An incredibly picturesque half-timbered building stands close to the Guildhall. Above one its doors, there is a name plate that reads: ‘Dick Turpin’s Cottage’. Unlike one of Thaxted’s famous inhabitants, Gustav Holst, it is unlikely that the highwayman Dick Turpin (1705-1739) either lived in the cottage or even in the town.

Apart from the splendid array of lovely old buildings that line the few streets that make up the town, there is another attraction within a short walk from the parish church. This is John Webb’s windmill, which was built in 1804. Its four long wooden blades (the ‘sweeps’) drive the milling equipment housed within a conical brick tower. It continued milling until 1907, when running it became uneconomical. It is the last survivor of several windmills that served the Thaxted district.

There are two quaint buildings near to the mill and the parish church. One of these is the long, low Chantry. This has a wonderful thatched roof and is at least three hundred years old. Opposite it, is another single-storeyed building, which was built in about 1714. It serves as an Almshouse. An informative website about Thaxted, www.thaxted.co.uk, states that this building was in 1830: “… occupied by sixteen aged persons: ‘13 widows, a man, a wife and a maid’”.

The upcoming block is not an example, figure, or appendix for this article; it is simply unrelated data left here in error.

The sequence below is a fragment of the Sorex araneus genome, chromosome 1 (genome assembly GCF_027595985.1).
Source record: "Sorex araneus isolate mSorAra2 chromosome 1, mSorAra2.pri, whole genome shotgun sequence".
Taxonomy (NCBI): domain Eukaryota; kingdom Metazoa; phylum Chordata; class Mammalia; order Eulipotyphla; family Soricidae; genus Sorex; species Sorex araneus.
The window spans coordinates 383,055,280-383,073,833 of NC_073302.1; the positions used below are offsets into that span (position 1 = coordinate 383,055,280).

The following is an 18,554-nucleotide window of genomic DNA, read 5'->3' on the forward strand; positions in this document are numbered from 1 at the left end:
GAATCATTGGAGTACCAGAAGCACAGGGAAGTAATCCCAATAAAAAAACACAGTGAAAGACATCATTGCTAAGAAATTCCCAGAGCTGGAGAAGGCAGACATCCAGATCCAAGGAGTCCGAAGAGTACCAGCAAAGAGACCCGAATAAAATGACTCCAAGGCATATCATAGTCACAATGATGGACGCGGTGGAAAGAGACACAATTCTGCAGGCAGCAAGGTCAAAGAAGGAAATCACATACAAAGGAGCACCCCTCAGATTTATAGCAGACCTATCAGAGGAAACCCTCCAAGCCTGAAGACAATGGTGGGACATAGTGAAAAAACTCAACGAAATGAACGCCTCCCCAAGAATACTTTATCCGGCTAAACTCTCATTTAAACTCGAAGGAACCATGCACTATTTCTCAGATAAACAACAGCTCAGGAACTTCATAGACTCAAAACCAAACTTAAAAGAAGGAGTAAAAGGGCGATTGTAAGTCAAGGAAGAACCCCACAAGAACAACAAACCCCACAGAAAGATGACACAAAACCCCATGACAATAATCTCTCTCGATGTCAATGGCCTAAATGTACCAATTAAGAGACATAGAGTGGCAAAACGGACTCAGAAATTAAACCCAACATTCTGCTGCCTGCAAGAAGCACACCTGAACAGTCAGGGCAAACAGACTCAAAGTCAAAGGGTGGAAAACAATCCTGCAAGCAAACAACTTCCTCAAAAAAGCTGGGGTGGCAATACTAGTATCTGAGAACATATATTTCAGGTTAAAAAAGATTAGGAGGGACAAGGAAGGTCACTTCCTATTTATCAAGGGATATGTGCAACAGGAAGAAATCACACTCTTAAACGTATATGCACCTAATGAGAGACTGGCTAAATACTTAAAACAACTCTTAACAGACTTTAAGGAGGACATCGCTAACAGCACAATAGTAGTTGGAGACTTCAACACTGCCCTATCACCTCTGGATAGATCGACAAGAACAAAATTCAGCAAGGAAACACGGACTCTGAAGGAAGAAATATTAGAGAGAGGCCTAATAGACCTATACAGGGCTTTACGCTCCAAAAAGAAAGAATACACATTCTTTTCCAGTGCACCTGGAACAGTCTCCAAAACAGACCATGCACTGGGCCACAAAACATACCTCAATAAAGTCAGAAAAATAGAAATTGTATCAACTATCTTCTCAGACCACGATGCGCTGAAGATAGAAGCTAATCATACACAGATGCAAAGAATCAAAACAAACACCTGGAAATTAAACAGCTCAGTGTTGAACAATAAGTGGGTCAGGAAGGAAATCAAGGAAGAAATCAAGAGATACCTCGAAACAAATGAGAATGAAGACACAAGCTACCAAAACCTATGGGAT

We saw all the places described in a leisurely couple of hours. We felt that we could have easily stayed much longer in this attractive place. Sadly, many who do not live in Essex or have not bothered to explore the county, feel that Essex has a poor reputation. This has no doubt been encouraged by bad-taste humour relating to ‘Essex man’ and ‘Essex girls’. The villages and towns in rural Essex easily outrival the busier and much more ‘twee’ villages in the Cotswolds.

PS Thaxted hosts an annual music festival, which cannot be held this year of the Covid pandemic.